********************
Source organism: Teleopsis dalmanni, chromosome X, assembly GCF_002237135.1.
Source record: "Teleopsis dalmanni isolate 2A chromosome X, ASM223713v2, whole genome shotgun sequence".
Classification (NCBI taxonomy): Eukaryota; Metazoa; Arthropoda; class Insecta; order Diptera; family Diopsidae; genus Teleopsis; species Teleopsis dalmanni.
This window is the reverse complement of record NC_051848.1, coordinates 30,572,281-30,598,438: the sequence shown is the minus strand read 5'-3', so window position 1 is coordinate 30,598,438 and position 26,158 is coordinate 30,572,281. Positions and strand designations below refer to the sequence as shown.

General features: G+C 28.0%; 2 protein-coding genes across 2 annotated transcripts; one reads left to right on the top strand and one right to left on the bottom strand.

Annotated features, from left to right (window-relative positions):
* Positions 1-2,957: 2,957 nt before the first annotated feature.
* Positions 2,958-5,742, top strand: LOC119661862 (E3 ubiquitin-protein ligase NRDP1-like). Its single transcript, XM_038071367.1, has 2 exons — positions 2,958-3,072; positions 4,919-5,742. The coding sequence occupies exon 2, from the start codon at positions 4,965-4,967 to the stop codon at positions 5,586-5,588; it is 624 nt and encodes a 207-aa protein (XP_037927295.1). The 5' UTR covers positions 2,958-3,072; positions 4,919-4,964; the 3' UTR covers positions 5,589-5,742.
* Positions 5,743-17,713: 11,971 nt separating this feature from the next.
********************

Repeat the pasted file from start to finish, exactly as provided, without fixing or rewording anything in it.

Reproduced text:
Source organism: Teleopsis dalmanni, chromosome X, assembly GCF_002237135.1.
Source record: "Teleopsis dalmanni isolate 2A chromosome X, ASM223713v2, whole genome shotgun sequence".
Classification (NCBI taxonomy): Eukaryota; Metazoa; Arthropoda; class Insecta; order Diptera; family Diopsidae; genus Teleopsis; species Teleopsis dalmanni.
This window is the reverse complement of record NC_051848.1, coordinates 30,572,281-30,598,438: the sequence shown is the minus strand read 5'-3', so window position 1 is coordinate 30,598,438 and position 26,158 is coordinate 30,572,281. Positions and strand designations below refer to the sequence as shown.

General features: G+C 28.0%; 2 protein-coding genes across 2 annotated transcripts; one reads left to right on the top strand and one right to left on the bottom strand.

Annotated features, from left to right (window-relative positions):
* Positions 1-2,957: 2,957 nt before the first annotated feature.
* Positions 2,958-5,742, top strand: LOC119661862 (E3 ubiquitin-protein ligase NRDP1-like). Its single transcript, XM_038071367.1, has 2 exons — positions 2,958-3,072; positions 4,919-5,742. The coding sequence occupies exon 2, from the start codon at positions 4,965-4,967 to the stop codon at positions 5,586-5,588; it is 624 nt and encodes a 207-aa protein (XP_037927295.1). The 5' UTR covers positions 2,958-3,072; positions 4,919-4,964; the 3' UTR covers positions 5,589-5,742.
* Positions 5,743-17,713: 11,971 nt separating this feature from the next.